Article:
Golden Eyed Duck by John James Audubon Art Print

Brandywine General Store

SKU: 342 audubon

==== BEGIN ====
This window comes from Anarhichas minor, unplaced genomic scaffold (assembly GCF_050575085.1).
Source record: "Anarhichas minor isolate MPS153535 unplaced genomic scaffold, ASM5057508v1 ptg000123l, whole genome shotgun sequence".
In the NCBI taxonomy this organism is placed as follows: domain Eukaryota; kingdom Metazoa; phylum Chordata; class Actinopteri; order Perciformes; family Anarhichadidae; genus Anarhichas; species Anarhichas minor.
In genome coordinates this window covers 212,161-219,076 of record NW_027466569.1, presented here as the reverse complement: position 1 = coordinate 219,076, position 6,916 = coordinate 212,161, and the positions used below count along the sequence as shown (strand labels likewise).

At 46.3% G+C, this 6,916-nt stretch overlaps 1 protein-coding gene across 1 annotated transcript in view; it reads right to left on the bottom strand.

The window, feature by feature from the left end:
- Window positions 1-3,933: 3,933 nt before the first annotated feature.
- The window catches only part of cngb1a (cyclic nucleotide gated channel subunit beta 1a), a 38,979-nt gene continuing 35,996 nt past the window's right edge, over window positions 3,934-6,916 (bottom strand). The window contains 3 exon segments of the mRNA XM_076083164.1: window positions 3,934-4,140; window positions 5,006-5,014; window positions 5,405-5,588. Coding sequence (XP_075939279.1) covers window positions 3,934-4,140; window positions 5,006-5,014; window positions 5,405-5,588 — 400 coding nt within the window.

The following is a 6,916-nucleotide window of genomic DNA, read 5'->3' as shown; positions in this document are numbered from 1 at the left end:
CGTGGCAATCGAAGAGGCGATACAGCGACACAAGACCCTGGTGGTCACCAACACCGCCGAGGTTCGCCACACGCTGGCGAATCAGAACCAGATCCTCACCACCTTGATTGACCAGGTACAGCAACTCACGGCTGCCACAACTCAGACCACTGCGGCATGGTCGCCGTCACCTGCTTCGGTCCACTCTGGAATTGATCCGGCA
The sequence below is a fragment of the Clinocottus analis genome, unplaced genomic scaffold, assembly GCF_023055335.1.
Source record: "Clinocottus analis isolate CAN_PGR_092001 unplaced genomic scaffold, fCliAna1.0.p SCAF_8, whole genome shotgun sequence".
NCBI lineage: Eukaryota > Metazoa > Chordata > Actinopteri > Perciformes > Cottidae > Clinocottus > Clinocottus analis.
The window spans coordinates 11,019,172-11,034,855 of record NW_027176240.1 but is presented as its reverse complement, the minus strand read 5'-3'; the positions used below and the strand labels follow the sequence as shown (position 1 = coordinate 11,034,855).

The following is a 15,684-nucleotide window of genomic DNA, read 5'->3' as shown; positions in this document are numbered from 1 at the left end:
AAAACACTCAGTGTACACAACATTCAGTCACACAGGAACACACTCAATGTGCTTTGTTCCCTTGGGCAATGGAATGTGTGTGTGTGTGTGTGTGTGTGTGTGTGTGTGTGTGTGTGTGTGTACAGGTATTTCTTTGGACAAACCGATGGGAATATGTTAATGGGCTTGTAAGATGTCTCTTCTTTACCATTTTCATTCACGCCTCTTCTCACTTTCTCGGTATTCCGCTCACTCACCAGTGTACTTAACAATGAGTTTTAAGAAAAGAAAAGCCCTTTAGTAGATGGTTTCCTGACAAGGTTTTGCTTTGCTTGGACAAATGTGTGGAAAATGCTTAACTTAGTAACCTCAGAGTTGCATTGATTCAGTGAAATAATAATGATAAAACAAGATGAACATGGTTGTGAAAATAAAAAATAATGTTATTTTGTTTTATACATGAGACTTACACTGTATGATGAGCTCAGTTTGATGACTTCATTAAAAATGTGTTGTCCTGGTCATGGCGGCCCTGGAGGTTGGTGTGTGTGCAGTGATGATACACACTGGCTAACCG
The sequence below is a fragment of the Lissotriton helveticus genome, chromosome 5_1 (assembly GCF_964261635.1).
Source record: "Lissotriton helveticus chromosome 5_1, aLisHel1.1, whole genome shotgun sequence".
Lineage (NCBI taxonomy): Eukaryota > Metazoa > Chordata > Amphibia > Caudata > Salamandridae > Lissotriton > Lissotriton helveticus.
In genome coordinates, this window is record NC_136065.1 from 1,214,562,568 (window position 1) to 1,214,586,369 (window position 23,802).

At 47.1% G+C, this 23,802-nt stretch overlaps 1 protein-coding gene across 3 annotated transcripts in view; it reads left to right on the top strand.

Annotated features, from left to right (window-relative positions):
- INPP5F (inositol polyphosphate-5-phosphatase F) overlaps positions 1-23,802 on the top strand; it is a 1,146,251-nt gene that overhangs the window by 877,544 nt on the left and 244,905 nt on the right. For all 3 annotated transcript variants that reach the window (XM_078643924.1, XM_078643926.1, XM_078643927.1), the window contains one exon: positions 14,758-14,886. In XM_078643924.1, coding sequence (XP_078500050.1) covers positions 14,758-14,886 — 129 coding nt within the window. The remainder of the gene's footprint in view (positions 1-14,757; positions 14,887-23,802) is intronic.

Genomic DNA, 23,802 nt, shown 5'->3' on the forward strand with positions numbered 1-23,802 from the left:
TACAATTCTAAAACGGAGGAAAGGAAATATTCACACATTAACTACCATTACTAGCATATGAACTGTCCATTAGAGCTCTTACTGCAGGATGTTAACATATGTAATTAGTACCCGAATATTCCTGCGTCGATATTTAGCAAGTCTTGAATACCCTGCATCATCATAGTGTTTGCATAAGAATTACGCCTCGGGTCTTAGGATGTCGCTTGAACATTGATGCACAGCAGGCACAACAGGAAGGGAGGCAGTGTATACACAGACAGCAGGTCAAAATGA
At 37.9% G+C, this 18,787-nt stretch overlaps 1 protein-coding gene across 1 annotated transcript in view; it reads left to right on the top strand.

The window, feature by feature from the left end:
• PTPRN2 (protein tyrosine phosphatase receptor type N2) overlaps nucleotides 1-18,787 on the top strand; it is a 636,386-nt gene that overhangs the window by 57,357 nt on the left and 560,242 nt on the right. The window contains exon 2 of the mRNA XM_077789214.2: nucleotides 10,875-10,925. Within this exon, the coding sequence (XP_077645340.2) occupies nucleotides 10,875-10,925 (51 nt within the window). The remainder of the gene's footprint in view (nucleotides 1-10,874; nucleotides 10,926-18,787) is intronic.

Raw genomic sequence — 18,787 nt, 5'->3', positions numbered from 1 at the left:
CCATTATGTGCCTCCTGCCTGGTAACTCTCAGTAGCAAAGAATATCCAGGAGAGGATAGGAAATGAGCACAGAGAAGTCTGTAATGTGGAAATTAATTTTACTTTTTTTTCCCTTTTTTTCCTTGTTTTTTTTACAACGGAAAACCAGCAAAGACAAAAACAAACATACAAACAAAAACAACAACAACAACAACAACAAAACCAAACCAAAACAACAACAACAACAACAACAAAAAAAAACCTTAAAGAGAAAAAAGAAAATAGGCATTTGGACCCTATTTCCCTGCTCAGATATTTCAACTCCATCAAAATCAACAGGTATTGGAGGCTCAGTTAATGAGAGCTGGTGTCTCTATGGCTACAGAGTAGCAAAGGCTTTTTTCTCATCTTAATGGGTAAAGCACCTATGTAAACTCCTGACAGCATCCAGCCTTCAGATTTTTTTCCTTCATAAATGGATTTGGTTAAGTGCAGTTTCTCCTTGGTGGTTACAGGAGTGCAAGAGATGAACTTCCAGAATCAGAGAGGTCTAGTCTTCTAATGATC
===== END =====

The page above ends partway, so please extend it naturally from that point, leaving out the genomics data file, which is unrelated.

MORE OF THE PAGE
An archival premium Quality Art Print of the Golden Eyed Duck by John James Audubon for sale by Brandywine General Store. The artist drew this picture for inclusion in his  ornithology book The Birds of America, these cute ducks were picture or plate number 342 in the first Havell edition of this great tome. Audubon shows a pair of these ducks flying in the sky, the male of the species is looking down towards the ground while the female is looking upwards. The crooked stances of each bird makes this a very endearing print. I think that Homer Winslow took inspiration from this pair of ducks for his great masterpiece "Right and Left" as they somewhat have the same kind of appearance and subject matter. Fuligula Clangula - Mr Audubon describes the Golden-Eyed Duck thus in Birds of America "You have now before you another of our Ducks, which at least equals any of the rest in the extent of its migrations. Braving the blasts of the north, it visits the highest latitudes in spring, and returns at the approach of winter spreading over the whole country, as if it seemed not to care in what region it spends its time, provided it find abundance of water. Now propelling itself gaily, it may be seen searching the pebbly or rocky bottom of the Ohio, or diving deep in the broad bays of Massachusetts or the Chesapeake. Presently it emerges with a crayfish or a mussel held firmly in its bill. It shakes its head, and over its flattened back roll the large pearly drops of water, unable to penetrate the surface of its compact and oily plumage. The food is swallowed, and the bird, having already glanced around, suddenly plunges headlong. Happy being! Equally fitted for travelling through the air and the water, and not altogether denied the pleasure of walking on the shore; endowed with a cunning, too, which preserves you from many at least of the attempts of man to destroy you; and instinctively sagacious enough to place your eggs deep in the hollow of a tree, where they are secure from the noctural prowler, and, amid the down of your snowy breast, are fostered until the expected young come forth. Then with your own bill you carry your brood to the lake, where, under your tender care they grow apace. Audubon bird print #342

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